America’s Long Journey: The War of 1812

The War of 1812 was a necessary corrective to British arrogance, or an unnecessary catastrophe, or a tragic blunder, or a hairsbreadth escape, or an expensive stalemate, or an amazing victory, or the basis for continued independence and lasting peace, depending on who you listen to and how you see it. Maybe it was all of these things. As with nearly all wars, the country that emerged was quite different from the one that had entered the war.

Great Britain’s provocative and often outrageous policies had been stoking American anger for years. British warships stopped American ships outside American harbors and impressed into their own navy any sailors who in their opinion were British deserters. They seized any cargo that in their opinion was contraband. In 1807, a British warship had even fired on an American warship in American waters. Years of such incidents had their effect. Jefferson’s response, as we shall see, had been the Embargo, but that policy had lapsed with his presidency, on March 4, 1809.

In 1810, the West and South elected to Congress a group of young Republicans who boiled with resentment of the economic injuries done by the British, and the national humiliation inflicted, and the British practice of inciting American Indians in the Northwest against white settlers., They intended to seize Canada and either annex it or hold it as a bargaining chip, and thought it would be easy. When, in June, 1812, President James Madison asked Congress to declare war, these War Hawks provided his margin. (Not one of the 39 Federalists in Congress voted for war.)

The war was fought on the Canadian border and the Great Lakes, on the seas, and in the Southwest.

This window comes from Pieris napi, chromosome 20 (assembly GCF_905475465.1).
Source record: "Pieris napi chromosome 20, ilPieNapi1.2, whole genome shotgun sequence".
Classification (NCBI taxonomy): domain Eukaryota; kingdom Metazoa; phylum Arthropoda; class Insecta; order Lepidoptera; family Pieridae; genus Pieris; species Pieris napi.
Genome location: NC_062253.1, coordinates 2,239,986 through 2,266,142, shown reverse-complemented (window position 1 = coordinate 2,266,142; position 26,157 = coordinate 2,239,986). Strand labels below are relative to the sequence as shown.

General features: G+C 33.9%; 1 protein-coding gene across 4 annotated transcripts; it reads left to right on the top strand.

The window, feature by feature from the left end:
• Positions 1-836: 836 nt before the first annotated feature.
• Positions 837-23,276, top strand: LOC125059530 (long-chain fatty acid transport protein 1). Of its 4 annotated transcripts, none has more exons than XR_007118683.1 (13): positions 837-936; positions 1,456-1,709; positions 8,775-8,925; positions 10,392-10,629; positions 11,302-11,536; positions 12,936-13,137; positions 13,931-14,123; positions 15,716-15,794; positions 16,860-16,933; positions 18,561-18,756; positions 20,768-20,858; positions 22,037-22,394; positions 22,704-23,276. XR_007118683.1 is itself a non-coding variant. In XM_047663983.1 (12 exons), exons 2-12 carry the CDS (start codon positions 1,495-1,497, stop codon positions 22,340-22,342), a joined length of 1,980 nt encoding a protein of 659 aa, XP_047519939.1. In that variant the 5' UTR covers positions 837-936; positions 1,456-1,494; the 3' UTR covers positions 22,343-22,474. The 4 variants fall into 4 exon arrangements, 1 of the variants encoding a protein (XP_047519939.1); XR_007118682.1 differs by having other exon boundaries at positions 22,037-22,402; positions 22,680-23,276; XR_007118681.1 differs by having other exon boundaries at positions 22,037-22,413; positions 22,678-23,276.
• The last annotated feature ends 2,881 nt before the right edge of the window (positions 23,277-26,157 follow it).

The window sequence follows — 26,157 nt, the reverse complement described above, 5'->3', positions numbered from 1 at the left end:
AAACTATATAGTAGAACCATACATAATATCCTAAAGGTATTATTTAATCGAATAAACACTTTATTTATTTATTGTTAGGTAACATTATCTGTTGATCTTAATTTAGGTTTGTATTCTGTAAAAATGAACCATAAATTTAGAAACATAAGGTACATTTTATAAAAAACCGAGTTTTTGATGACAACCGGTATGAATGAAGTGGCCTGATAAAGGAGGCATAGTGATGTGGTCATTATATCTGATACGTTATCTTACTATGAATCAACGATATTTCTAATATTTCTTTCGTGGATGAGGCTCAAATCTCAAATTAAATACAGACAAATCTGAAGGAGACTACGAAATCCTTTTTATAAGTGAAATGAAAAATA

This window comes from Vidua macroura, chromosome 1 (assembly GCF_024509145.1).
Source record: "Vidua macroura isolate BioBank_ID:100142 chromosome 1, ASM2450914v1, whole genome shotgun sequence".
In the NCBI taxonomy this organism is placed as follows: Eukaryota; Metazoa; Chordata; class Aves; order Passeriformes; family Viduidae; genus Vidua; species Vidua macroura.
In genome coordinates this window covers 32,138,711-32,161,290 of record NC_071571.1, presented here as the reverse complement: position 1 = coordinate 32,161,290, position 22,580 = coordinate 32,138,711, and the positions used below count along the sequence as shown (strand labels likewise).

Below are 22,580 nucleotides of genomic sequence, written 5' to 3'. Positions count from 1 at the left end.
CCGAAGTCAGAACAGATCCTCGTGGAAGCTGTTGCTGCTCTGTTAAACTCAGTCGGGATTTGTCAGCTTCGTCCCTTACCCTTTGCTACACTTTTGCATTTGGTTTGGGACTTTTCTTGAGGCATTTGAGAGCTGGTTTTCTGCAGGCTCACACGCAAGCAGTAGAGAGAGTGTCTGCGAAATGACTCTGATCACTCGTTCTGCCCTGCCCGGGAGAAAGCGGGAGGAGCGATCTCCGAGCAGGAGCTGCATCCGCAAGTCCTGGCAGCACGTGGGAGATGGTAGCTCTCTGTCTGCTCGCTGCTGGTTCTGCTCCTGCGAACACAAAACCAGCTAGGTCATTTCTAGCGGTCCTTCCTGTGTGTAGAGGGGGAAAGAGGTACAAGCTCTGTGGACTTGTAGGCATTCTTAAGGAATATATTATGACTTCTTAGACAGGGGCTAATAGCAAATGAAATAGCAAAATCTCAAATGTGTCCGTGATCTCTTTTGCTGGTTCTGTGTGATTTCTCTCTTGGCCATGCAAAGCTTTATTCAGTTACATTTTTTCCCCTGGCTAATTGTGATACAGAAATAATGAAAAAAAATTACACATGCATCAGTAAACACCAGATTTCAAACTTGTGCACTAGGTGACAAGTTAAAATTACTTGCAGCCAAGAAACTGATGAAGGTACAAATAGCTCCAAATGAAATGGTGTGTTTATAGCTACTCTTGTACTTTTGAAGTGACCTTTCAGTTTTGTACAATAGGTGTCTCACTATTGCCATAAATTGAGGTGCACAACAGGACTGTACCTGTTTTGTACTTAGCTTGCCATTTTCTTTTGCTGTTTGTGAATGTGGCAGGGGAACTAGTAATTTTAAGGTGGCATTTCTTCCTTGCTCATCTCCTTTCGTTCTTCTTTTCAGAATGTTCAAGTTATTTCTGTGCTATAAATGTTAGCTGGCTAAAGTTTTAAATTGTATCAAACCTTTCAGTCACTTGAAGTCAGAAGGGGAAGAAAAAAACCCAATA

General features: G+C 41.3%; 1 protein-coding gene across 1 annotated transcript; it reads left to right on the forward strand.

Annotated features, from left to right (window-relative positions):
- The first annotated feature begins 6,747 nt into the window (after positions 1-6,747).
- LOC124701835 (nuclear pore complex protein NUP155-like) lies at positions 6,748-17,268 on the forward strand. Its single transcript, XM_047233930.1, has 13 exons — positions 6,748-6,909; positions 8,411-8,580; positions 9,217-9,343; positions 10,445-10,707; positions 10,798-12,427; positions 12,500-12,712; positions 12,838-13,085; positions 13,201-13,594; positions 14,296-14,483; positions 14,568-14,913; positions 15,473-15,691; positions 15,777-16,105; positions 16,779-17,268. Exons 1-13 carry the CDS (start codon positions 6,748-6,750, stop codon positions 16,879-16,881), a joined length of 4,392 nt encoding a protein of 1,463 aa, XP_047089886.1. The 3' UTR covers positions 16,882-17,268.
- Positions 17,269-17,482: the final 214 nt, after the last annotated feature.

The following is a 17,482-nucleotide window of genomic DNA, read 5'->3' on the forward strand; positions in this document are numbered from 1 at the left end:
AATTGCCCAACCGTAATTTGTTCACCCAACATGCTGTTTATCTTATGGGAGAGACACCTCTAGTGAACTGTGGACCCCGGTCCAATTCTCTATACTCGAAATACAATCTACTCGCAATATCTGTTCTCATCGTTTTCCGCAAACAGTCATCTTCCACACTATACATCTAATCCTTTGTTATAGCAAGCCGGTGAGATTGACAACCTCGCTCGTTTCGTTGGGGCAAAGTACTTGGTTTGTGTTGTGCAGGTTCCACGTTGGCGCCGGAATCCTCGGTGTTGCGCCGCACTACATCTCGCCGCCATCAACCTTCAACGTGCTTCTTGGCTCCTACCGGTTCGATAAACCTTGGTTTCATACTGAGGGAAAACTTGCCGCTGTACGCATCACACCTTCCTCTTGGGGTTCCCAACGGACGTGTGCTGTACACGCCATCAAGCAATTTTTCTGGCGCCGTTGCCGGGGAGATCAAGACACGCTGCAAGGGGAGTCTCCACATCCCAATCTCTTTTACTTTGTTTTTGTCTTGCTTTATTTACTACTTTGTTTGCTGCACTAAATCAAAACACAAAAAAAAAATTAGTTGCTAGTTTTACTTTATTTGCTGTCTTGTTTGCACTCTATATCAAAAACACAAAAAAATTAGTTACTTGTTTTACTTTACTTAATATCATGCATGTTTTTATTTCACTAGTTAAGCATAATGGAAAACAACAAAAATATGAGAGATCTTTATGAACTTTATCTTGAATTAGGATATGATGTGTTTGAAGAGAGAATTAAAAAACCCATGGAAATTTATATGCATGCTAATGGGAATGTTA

In the North, an American invasion of Canada failed, but American naval victories on Lake Erie and Lake Champlain prevented a corresponding British invasion of the United States. More important results followed the Battle of the Thames, in 1813, when General William Henry Harrison’s forces defeated a smaller British force and killed the Shawnee chief Tecumseh.

Tecumseh had preached unity among all these Northwestern and Southwestern tribes, advocating a concerted effort to throw back the white settlers. Although he fought north of the Ohio, he encouraged the Red Stick Creek Indians to attack white settlements in northern Alabama and Georgia, and the Fort Mims massacre, which killed 400 to 500 settlers, set off what was known as the Creek War. That war ended in March, 1814, when Andrew Jackson’s mixed force of army regulars, Tennessee militiaman, and Cherokee, Choctaw and Creek Indians decisively defeated the Red Sticks in the Battle of Horseshoe Bend. This action made Jackson a Major General and, along with his victory at New Orleans ten months later, a national hero.

At sea, the British strategy was to protect its own merchant shipping and blockade major American ports (except New England, which traded with Canada in defiance of American laws). American strategy was to employ hit-and-run tactics and engage Royal Navy vessels only under favorable circumstances. After the defeat of Napoleon freed military forces for use in the New World, the British mounted large-scale raids along the seacoasts, and three invasions. One failed to invade New York state via Lake Champlain, the second took Washington, D.C. and burned the Capitol and the White House but was repulsed at Baltimore, and the third was decimated at New Orleans.